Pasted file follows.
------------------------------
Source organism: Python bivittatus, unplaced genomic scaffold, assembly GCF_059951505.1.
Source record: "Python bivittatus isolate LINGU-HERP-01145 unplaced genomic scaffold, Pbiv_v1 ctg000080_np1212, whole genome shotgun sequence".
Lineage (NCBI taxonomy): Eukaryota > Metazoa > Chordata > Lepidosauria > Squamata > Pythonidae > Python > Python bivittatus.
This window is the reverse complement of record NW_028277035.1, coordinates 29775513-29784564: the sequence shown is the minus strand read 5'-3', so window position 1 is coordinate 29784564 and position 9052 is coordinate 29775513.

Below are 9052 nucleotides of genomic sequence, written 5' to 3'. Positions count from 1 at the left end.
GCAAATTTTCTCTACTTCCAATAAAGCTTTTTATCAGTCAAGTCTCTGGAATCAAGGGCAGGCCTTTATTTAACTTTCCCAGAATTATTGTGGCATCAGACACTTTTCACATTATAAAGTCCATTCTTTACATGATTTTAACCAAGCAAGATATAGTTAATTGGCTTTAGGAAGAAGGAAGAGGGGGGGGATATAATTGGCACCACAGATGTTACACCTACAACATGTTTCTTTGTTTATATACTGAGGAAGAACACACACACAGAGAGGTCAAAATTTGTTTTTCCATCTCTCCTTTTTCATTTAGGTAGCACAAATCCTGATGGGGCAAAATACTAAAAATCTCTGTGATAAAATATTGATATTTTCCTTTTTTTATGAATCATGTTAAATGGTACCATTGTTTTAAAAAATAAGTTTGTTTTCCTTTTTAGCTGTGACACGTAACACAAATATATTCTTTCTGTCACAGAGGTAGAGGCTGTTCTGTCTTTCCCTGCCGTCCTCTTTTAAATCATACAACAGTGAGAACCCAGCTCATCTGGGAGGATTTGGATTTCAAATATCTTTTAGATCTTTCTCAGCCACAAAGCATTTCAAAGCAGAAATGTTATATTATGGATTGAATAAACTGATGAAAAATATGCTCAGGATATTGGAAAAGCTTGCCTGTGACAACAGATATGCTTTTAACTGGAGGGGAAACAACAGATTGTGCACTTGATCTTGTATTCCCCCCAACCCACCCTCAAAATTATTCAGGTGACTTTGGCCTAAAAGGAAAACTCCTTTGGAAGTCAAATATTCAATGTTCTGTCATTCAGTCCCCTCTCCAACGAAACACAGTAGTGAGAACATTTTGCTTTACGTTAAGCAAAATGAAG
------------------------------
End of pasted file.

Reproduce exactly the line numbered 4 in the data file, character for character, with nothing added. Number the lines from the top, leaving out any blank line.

This window is the reverse complement of record NW_028277035.1, coordinates 29775513-29784564: the sequence shown is the minus strand read 5'-3', so window position 1 is coordinate 29784564 and position 9052 is coordinate 29775513.